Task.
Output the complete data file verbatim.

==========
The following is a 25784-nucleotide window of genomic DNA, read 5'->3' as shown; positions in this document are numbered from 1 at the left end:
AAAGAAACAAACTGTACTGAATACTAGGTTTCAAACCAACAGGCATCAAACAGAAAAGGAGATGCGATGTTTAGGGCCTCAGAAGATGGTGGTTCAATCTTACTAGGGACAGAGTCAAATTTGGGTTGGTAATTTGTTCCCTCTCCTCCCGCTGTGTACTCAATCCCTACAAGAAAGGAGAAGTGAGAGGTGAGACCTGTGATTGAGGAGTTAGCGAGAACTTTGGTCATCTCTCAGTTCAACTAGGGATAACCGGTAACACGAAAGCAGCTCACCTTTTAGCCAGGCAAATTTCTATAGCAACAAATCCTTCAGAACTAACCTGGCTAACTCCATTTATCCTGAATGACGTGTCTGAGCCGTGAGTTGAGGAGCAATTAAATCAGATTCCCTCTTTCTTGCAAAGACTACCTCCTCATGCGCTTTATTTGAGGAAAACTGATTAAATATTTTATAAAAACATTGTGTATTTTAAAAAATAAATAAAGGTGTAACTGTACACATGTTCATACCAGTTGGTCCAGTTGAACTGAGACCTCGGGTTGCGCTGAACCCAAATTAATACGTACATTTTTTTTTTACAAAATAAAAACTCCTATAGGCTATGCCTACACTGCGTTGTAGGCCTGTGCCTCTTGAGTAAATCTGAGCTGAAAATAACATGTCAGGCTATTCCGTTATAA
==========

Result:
The following is a 25784-nucleotide window of genomic DNA, read 5'->3' as shown; positions in this document are numbered from 1 at the left end:
AAAGAAACAAACTGTACTGAATACTAGGTTTCAAACCAACAGGCATCAAACAGAAAAGGAGATGCGATGTTTAGGGCCTCAGAAGATGGTGGTTCAATCTTACTAGGGACAGAGTCAAATTTGGGTTGGTAATTTGTTCCCTCTCCTCCCGCTGTGTACTCAATCCCTACAAGAAAGGAGAAGTGAGAGGTGAGACCTGTGATTGAGGAGTTAGCGAGAACTTTGGTCATCTCTCAGTTCAACTAGGGATAACCGGTAACACGAAAGCAGCTCACCTTTTAGCCAGGCAAATTTCTATAGCAACAAATCCTTCAGAACTAACCTGGCTAACTCCATTTATCCTGAATGACGTGTCTGAGCCGTGAGTTGAGGAGCAATTAAATCAGATTCCCTCTTTCTTGCAAAGACTACCTCCTCATGCGCTTTATTTGAGGAAAACTGATTAAATATTTTATAAAAACATTGTGTATTTTAAAAAATAAATAAAGGTGTAACTGTACACATGTTCATACCAGTTGGTCCAGTTGAACTGAGACCTCGGGTTGCGCTGAACCCAAATTAATACGTACATTTTTTTTTTACAAAATAAAAACTCCTATAGGCTATGCCTACACTGCGTTGTAGGCCTGTGCCTCTTGAGTAAATCTGAGCTGAAAATAACATGTCAGGCTATTCCGTTATAA